http://dx.doi.org/10.1371/journal.pone.0156240.t003

Friends’ Use (NIAAA Youth Alcohol Screening Tool)

Older age was associated with reporting friends’ alcohol use on the NIAAA tool (p <.0001). None of the participants in elementary school, and only 7.0% of youth in middle school (grades 6–8) reported having friends who drank in the past year. In contrast, more than one half (59.2%) of all youth in high school reported that their friends drink, and one in five (20.3%) reported that their friends binge drink. There was no association between friends’ use and the respondent’s medical condition, gender, race/ethnicity, or parent’s education (S1 Table). High school youth who reported that their friends drink had significantly higher odds of reporting past year drinking themselves (adjusted OR 12.60; 95% CI 4.82–32.89). High school youth who reported that their friends binge drink had higher odds of any substance use (including alcohol, marijuana or tobacco, OR: 16.45, 95% CI: 5.35–50.64) and meeting criteria for a substance use disorder (OR: 43.63, 95% CI: 6.63–286.98) compared to those who reported their friends do not drink at all (S2 Table).

Discussion

Among a large, medically heterogeneous sample of youth being treated for a chronic disease, we found that nearly one third (30.4%) report past year alcohol consumption and 6.8% of drinkers met DSM-5 criteria for an AUD. Although this rate did not vary across medical conditions, males were more likely to meet criteria for an AUD, similar to data reported in previous studies [2728].

In our study, a report of 6 or more drinking days during the past year had excellent sensitivity/specificity for detecting moderate risk and a report of 13 or more drinking days (about once a month) was highly sensitive/specific for detecting an AUD. Information such as this may be easy to obtain and highly informative for guiding brief interventions for this population of youth. When measured against a lengthy diagnostic standard, the brief frequency-based question approach of the Youth Alcohol Screening Tool appears to offer a parsimonious and informative strategy for ascertaining alcohol use risk for youth with chronic medical conditions. While sample size for this project prohibited us from examining single year age groups, we found that frequency cut-offs were similar to the NIAAA empirically derived cut-offs. In our analysis, 13 or more past year drinking days denoted highest risk which matched the NIAAA highest risk cut-off for 12–16 year olds; 6 or more drinks denoted moderate risk which matched the NIAAA moderate risk cut-off for 16 and 17 year olds. Findings are similar to the “Screening To Brief Intervention” (S2BI) screening tool [29], that uses a past-year frequency question (“In the past year, how many times have you consumed a drink with alcohol in it?”) with forced choice responses (never, once or twice, monthly, weekly or more) to assess risk of AUD; monthly drinking was found to be sensitive and specific for identifying mild to moderate AUDs among adolescents 12–17 years of age. Findings indicate notably higher frequency thresholds than those reported by Kelly et al (2014), who validated an identically phrased past year frequency question against a different criterion standard measure for substance use disorders (modified CIDI-SAM) and found that >1 day of past year alcohol use was sensitive and specific for identifying AUDs in a population of primarily African American, inner city general pediatric patients ages 12 to 18 [30]. Discrepancies suggest that youth alcohol screening tools may operate differently across population subgroups, requiring further calibration. Consistent with the original description of the NIAAA Youth Alcohol Screening Tool [19], we found that friends’ alcohol use was highly correlated with both self-reported drinking and AUDs.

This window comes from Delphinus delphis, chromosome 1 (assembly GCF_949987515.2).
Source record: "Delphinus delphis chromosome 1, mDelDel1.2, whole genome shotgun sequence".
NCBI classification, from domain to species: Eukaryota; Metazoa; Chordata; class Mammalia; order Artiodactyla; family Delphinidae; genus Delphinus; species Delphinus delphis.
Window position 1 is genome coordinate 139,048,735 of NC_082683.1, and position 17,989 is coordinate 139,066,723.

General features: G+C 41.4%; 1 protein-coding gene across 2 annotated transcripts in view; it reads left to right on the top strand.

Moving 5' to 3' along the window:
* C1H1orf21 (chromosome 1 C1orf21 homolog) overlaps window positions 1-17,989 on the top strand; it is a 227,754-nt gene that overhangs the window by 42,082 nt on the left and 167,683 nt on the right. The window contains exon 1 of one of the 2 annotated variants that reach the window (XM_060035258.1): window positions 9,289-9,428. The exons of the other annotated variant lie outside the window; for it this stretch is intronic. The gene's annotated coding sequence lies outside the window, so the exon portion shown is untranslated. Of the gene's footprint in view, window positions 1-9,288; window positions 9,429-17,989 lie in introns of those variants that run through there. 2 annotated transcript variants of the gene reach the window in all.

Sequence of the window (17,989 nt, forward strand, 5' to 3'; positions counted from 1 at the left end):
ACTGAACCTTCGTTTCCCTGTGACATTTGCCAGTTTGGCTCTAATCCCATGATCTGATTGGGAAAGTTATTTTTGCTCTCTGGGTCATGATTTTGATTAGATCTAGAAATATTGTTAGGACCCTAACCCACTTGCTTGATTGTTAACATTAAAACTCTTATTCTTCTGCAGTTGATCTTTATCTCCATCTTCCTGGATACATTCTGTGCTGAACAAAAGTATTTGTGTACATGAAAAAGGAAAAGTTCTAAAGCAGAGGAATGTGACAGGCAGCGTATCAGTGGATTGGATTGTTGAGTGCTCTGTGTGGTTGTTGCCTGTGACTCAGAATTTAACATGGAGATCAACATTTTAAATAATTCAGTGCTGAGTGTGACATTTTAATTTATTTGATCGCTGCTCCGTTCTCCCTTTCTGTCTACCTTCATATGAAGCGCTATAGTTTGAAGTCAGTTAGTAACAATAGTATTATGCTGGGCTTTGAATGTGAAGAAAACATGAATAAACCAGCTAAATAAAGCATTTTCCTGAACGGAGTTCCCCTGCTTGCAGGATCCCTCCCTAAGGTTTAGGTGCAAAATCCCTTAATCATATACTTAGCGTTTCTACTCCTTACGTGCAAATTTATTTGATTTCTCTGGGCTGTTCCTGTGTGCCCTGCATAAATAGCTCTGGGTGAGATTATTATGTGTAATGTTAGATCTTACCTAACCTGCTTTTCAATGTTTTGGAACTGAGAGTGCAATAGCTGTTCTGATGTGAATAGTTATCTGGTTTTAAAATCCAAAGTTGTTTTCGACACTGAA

Accurate assessment of risk level is critical to guiding an appropriate response from a clinician that engages patients in a dialogue about preventing or reducing alcohol use. For non-users and “lower risk” users, for whom problems associated with use are unlikely and thus ambivalence regarding use may be minimal, physicians are advised to give a prevention or cessation message and accompanying brief medical advice on the harmful effects of alcohol use [6]. For those in the moderate and highest risk groups for whom problems associated with use are more likely, physicians are advised to use brief interventions (BI) targeting behavior change, which have been shown to reduce alcohol use, [3134] and associated problems [3335] and to be cost-effective compared with brief education [36]. Several BI models have been evaluated in primary care and found to be modestly successful in demonstrating reductions in substance use and related consequences and/or risky behaviors, including: the structured “5A’s” intervention “CHAT,” with follow-up “Healthy Choices,” and “MOMENT” [3740]. In one study in which physicians were trained to deliver the “5 A’s” intervention, a structured brief intervention that uses the principles of motivational interviewing, to patients along with usual care, physicians’ clinical instincts without the aid of a screening tool had poor sensitivity for identifying highest risk patients; only one-third of binge drinkers were identified and received the intervention, further underscoring the need for screening with a validated tool in order to guide administration of the appropriate intervention [3741].